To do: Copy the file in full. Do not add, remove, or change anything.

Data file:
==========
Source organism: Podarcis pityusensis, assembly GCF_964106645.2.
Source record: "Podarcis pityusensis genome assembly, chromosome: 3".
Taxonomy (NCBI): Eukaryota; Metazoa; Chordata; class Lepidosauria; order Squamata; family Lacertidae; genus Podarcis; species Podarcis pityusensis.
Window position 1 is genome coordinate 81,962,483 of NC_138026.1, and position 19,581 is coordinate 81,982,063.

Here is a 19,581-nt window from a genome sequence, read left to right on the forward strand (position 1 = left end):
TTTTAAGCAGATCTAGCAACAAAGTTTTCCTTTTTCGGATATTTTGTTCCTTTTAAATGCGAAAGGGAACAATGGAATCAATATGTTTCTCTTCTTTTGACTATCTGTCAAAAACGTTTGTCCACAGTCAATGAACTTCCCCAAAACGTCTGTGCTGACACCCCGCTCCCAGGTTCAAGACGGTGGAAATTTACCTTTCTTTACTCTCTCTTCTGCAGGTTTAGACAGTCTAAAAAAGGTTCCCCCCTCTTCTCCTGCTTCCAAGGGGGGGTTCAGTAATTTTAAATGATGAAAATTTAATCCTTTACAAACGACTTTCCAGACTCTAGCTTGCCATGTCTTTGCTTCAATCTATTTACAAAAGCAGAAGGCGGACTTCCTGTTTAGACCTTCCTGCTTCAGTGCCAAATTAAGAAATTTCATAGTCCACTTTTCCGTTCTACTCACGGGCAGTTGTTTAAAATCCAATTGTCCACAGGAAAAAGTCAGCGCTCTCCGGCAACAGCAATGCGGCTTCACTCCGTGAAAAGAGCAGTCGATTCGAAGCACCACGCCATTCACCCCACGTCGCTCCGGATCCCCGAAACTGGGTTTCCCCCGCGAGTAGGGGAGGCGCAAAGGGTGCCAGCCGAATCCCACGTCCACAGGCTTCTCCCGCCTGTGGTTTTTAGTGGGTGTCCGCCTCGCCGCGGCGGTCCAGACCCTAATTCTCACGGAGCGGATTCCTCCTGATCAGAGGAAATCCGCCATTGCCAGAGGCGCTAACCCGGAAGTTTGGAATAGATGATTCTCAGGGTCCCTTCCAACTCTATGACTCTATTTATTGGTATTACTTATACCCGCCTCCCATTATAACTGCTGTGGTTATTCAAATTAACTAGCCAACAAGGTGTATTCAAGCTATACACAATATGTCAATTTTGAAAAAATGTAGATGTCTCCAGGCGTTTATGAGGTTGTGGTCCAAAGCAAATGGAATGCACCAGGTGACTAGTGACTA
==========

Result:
Source organism: Podarcis pityusensis, assembly GCF_964106645.2.
Source record: "Podarcis pityusensis genome assembly, chromosome: 3".
Taxonomy (NCBI): Eukaryota; Metazoa; Chordata; class Lepidosauria; order Squamata; family Lacertidae; genus Podarcis; species Podarcis pityusensis.
Window position 1 is genome coordinate 81,962,483 of NC_138026.1, and position 19,581 is coordinate 81,982,063.

Here is a 19,581-nt window from a genome sequence, read left to right on the forward strand (position 1 = left end):
TTTTAAGCAGATCTAGCAACAAAGTTTTCCTTTTTCGGATATTTTGTTCCTTTTAAATGCGAAAGGGAACAATGGAATCAATATGTTTCTCTTCTTTTGACTATCTGTCAAAAACGTTTGTCCACAGTCAATGAACTTCCCCAAAACGTCTGTGCTGACACCCCGCTCCCAGGTTCAAGACGGTGGAAATTTACCTTTCTTTACTCTCTCTTCTGCAGGTTTAGACAGTCTAAAAAAGGTTCCCCCCTCTTCTCCTGCTTCCAAGGGGGGGTTCAGTAATTTTAAATGATGAAAATTTAATCCTTTACAAACGACTTTCCAGACTCTAGCTTGCCATGTCTTTGCTTCAATCTATTTACAAAAGCAGAAGGCGGACTTCCTGTTTAGACCTTCCTGCTTCAGTGCCAAATTAAGAAATTTCATAGTCCACTTTTCCGTTCTACTCACGGGCAGTTGTTTAAAATCCAATTGTCCACAGGAAAAAGTCAGCGCTCTCCGGCAACAGCAATGCGGCTTCACTCCGTGAAAAGAGCAGTCGATTCGAAGCACCACGCCATTCACCCCACGTCGCTCCGGATCCCCGAAACTGGGTTTCCCCCGCGAGTAGGGGAGGCGCAAAGGGTGCCAGCCGAATCCCACGTCCACAGGCTTCTCCCGCCTGTGGTTTTTAGTGGGTGTCCGCCTCGCCGCGGCGGTCCAGACCCTAATTCTCACGGAGCGGATTCCTCCTGATCAGAGGAAATCCGCCATTGCCAGAGGCGCTAACCCGGAAGTTTGGAATAGATGATTCTCAGGGTCCCTTCCAACTCTATGACTCTATTTATTGGTATTACTTATACCCGCCTCCCATTATAACTGCTGTGGTTATTCAAATTAACTAGCCAACAAGGTGTATTCAAGCTATACACAATATGTCAATTTTGAAAAAATGTAGATGTCTCCAGGCGTTTATGAGGTTGTGGTCCAAAGCAAATGGAATGCACCAGGTGACTAGTGACTA